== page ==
Durban - "I’m grateful to be here, but I hope we don’t keep meeting like this.”
This was the plea of Oscar-winning actress and UN Messenger of Peace Charlize Theron, one of the speakers who opened the 21st International Aids Conference on Onday night.
“I’m honoured to be here but I am also sad. This is the second time South Africa has hosted the conference. This is not something to be proud of.”
Theron was quick to add that she did not mean to belittle the work done by researchers, scientists and activists, and their commitment to eliminating the disease, while ensuring fair treatment for those without proper care.
“But I think it is time to acknowledge something is wrong. It’s time we face the truth of the unjust world we live in. We have every tool to prevent HIV, but there are millions of people living with HIV. More than 2.1 million children have been orphaned.
“So why haven’t we beaten this epidemic? Maybe, we, all of us, all of humanity, don’t want to.”
She said to loud cheering and applause that some of the explanations included that it was simply too expensive, too daunting and too stigmatised to completely eliminate.
“Those are just excuses. The truth is we value some lives more than others. We value men more than women. We value straight lives more than gay lives. We value those with white skin more than black skin.”
An emotional Theron continued: “Aids does not discriminate on its own. It doesn’t single out the oppressed and abused on its own. We single out the oppressed and abused. We let them suffer, then we let them die.”
She called on today’s youth to end the epidemic.
“The solution is not just in laboratories and offices, but in communities and schools.”
Theron said it was not just Aids that destroyed lives; rather it was the culture that shamed rape victims, forced young girls to sell their bodies, and people who exploited the poor and then blamed them for their poverty.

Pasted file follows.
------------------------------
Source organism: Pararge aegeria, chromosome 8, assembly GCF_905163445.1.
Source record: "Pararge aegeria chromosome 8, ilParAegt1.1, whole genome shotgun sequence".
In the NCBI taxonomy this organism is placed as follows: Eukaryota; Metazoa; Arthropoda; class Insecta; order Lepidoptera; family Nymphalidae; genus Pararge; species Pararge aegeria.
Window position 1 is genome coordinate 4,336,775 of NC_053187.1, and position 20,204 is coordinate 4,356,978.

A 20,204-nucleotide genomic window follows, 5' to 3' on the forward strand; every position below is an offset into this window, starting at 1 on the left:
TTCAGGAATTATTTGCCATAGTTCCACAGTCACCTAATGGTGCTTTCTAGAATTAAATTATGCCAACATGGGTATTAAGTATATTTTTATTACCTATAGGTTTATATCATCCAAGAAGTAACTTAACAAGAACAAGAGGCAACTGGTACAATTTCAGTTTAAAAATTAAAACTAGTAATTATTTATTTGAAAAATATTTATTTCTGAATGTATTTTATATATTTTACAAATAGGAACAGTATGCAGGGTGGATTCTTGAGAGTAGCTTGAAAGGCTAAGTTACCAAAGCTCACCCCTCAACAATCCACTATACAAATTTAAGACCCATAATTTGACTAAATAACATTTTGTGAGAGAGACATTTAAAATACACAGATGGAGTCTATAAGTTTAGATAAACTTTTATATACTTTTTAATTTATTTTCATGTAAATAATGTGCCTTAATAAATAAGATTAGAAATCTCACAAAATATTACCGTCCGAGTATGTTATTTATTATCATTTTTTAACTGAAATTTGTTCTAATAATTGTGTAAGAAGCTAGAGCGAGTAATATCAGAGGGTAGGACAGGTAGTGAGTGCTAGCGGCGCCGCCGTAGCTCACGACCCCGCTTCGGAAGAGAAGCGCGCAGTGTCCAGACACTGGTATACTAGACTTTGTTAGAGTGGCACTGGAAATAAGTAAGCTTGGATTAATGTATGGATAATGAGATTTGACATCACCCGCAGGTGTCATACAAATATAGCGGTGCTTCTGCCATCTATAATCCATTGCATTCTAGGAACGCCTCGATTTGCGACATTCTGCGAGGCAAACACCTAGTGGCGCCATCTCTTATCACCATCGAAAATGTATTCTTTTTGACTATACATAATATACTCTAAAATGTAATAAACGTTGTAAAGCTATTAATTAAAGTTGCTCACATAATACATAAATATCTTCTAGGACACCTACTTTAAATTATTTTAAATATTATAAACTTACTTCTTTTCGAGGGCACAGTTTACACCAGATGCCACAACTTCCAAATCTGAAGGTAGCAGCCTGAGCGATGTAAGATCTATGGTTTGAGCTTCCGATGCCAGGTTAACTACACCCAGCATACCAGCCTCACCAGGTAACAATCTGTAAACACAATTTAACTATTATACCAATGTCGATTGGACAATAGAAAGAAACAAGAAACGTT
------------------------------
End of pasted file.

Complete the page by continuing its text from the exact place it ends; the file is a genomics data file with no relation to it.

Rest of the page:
“It is not just sexually transmitted: it is transmitted by racism, sexism, homophobia.”
#AIDS2016 co-chair Olive Shisana highlighted the plight of sex workers, men who had sex with men and transgender people, who are also still at high risk of getting HIV.
But people of African descent bore the brunt of infection. Women were also at much greater risk because of social inequality, a lack of economic activity and gender-based violence.
She said that while we had made strides in biomedical research, a lot more needed to be done in the field of behavioural prevention.
Deputy President Cyril Ramaphosa said earlier in the day that the theme for this conference – Access Equity Rights Now – resonated strongly with provisions in the South African constitution.
“As governments, we need to work with our partners to build quality health systems and provide accessible services and support. As individuals, we have the opportunity, and equally the responsibility, to make the right choices for our health and wellness.”
Ramaphosa said that since the country last hosted the conference in 2000, it had made huge gains.
“Of the 17 million people currently on treatment worldwide, nearly 10.3 million are in this region. The number of people on treatment in eastern and southern Africa has more than doubled since 2010. Aids-related deaths in the region have decreased by more than a third over the same period.
“Mother to child transmission of HIV has been dramatically reduced.”
Challenges remained, he said.
“Too many do not have access to treatment. The rate of infection remains stubbornly high.”
This meant more hard work.
“We need to ensure that adolescents and young adults receive information and advice, and are able to access condoms and, where necessary, pre-exposure prophylaxis.”